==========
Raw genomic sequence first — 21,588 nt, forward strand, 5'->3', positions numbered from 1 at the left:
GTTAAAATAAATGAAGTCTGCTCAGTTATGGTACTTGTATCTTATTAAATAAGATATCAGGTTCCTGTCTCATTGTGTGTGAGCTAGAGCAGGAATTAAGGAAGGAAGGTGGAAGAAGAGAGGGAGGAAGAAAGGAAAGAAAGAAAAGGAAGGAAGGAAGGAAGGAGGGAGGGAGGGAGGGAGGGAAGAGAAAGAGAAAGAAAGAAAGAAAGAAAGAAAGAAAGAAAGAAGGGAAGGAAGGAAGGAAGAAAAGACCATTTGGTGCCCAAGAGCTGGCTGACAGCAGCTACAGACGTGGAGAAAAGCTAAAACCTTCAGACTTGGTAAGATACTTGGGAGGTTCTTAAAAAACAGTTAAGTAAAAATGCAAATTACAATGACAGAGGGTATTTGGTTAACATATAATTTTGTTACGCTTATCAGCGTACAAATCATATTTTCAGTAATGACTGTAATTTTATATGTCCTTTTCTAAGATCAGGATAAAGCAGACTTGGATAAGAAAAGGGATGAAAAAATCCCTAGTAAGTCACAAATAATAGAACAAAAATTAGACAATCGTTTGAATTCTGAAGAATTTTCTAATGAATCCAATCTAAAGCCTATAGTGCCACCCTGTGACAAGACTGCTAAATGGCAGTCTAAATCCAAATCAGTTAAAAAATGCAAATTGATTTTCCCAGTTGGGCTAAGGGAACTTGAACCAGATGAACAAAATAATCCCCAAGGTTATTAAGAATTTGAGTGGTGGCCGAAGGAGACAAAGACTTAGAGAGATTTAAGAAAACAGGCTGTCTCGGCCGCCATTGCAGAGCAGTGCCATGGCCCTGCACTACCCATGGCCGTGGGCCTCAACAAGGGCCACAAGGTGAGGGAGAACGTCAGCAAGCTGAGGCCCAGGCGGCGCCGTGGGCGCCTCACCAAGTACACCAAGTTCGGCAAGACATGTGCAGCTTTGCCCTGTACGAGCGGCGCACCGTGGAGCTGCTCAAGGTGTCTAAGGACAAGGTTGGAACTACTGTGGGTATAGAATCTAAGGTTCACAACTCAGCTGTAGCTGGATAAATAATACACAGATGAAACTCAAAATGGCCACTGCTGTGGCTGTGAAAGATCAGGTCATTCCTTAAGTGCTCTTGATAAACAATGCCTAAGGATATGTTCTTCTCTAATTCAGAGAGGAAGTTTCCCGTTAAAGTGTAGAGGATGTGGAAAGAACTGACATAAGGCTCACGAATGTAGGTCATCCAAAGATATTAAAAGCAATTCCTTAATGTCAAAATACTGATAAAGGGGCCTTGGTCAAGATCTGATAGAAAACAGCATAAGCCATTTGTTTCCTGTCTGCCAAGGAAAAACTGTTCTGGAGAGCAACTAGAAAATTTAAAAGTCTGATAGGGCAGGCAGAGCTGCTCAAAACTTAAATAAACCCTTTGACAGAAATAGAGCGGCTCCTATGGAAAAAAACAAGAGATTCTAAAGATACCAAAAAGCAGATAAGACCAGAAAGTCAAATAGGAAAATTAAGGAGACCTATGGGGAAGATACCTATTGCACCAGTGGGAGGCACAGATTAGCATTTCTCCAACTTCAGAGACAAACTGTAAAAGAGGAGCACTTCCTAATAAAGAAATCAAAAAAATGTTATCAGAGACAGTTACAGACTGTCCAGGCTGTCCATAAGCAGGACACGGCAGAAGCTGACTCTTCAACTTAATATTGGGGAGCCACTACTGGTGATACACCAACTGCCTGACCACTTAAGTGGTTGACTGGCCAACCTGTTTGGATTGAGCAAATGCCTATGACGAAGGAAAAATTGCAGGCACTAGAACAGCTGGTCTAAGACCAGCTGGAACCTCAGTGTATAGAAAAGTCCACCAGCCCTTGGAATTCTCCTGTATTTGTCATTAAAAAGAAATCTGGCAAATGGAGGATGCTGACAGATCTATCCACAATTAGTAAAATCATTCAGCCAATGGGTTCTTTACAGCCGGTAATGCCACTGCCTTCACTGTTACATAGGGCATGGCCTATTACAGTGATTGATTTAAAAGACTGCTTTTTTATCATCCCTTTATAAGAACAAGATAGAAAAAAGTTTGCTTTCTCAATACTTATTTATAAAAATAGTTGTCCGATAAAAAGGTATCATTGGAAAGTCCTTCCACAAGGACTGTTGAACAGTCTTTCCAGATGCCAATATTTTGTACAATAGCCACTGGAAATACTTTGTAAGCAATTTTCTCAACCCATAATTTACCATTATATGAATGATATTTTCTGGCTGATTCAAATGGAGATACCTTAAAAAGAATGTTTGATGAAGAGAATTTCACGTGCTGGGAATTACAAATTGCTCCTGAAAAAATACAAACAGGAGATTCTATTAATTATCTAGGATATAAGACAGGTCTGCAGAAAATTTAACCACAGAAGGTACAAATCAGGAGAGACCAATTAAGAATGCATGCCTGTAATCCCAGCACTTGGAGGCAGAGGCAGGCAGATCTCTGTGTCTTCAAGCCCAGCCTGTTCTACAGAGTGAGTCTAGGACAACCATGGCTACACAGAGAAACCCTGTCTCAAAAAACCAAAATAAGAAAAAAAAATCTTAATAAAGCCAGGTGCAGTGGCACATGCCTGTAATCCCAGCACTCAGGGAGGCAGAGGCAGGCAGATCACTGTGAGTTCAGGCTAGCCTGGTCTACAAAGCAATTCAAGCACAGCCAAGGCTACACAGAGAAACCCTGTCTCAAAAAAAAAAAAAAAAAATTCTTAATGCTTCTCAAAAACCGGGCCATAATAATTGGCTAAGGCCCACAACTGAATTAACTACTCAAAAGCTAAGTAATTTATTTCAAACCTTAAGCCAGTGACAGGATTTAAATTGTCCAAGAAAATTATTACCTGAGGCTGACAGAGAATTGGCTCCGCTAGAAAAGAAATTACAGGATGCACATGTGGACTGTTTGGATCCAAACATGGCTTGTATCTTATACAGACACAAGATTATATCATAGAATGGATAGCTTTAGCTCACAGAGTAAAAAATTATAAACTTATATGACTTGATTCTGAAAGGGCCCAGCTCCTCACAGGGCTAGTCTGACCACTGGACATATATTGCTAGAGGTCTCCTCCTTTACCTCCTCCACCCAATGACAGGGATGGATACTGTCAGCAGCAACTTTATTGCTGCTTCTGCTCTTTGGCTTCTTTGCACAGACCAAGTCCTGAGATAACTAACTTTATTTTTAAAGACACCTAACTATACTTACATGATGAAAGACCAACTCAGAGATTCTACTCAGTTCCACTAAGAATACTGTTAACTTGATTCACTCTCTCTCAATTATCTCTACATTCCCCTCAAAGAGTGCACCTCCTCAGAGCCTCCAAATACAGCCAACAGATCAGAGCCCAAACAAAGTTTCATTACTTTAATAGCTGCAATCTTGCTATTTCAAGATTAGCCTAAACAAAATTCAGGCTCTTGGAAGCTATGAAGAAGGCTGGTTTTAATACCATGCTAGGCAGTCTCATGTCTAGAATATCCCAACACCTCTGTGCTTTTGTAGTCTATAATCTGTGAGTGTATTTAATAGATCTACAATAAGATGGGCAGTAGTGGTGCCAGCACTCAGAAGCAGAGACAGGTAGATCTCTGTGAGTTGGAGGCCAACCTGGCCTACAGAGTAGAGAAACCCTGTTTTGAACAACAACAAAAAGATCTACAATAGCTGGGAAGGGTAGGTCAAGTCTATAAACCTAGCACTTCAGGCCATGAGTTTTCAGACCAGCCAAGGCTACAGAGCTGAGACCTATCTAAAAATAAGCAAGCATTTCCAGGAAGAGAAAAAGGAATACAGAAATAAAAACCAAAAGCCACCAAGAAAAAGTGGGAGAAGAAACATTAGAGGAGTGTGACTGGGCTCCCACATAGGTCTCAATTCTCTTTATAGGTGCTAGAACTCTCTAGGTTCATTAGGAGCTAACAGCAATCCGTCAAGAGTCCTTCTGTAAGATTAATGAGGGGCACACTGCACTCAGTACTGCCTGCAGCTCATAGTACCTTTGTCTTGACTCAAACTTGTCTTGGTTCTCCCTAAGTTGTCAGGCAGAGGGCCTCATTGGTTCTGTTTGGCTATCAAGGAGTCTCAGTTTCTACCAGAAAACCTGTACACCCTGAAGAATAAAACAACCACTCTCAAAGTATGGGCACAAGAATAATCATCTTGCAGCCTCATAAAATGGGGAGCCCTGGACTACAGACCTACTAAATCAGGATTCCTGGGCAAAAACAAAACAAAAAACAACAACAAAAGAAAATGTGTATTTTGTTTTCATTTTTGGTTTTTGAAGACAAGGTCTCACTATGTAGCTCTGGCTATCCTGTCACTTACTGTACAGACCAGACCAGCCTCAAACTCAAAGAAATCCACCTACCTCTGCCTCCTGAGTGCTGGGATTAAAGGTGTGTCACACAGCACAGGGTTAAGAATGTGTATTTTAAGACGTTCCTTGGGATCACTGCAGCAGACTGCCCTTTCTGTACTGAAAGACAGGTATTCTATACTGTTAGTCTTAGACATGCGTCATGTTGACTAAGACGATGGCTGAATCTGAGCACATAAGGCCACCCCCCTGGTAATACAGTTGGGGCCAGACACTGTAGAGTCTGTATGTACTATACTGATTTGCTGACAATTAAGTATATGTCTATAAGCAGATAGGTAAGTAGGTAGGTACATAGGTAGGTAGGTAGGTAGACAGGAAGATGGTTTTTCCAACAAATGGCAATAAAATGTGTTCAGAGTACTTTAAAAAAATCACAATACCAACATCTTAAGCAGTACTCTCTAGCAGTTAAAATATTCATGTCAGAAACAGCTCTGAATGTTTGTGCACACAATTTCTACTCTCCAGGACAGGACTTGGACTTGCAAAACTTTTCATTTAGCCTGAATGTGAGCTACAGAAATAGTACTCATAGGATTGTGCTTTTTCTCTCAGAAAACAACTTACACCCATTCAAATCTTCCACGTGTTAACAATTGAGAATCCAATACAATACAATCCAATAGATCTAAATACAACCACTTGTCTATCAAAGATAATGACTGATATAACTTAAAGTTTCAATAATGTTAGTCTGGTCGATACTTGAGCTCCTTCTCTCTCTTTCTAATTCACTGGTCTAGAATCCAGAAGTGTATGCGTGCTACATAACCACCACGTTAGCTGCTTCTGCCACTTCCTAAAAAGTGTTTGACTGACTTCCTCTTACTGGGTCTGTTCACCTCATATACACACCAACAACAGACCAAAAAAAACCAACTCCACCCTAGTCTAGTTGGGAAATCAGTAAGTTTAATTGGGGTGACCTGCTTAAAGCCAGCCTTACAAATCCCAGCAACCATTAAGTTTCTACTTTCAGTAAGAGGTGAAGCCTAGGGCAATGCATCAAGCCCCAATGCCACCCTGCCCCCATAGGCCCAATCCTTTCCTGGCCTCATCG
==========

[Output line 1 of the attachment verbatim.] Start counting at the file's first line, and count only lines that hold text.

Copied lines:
Raw genomic sequence first — 21,588 nt, forward strand, 5'->3', positions numbered from 1 at the left: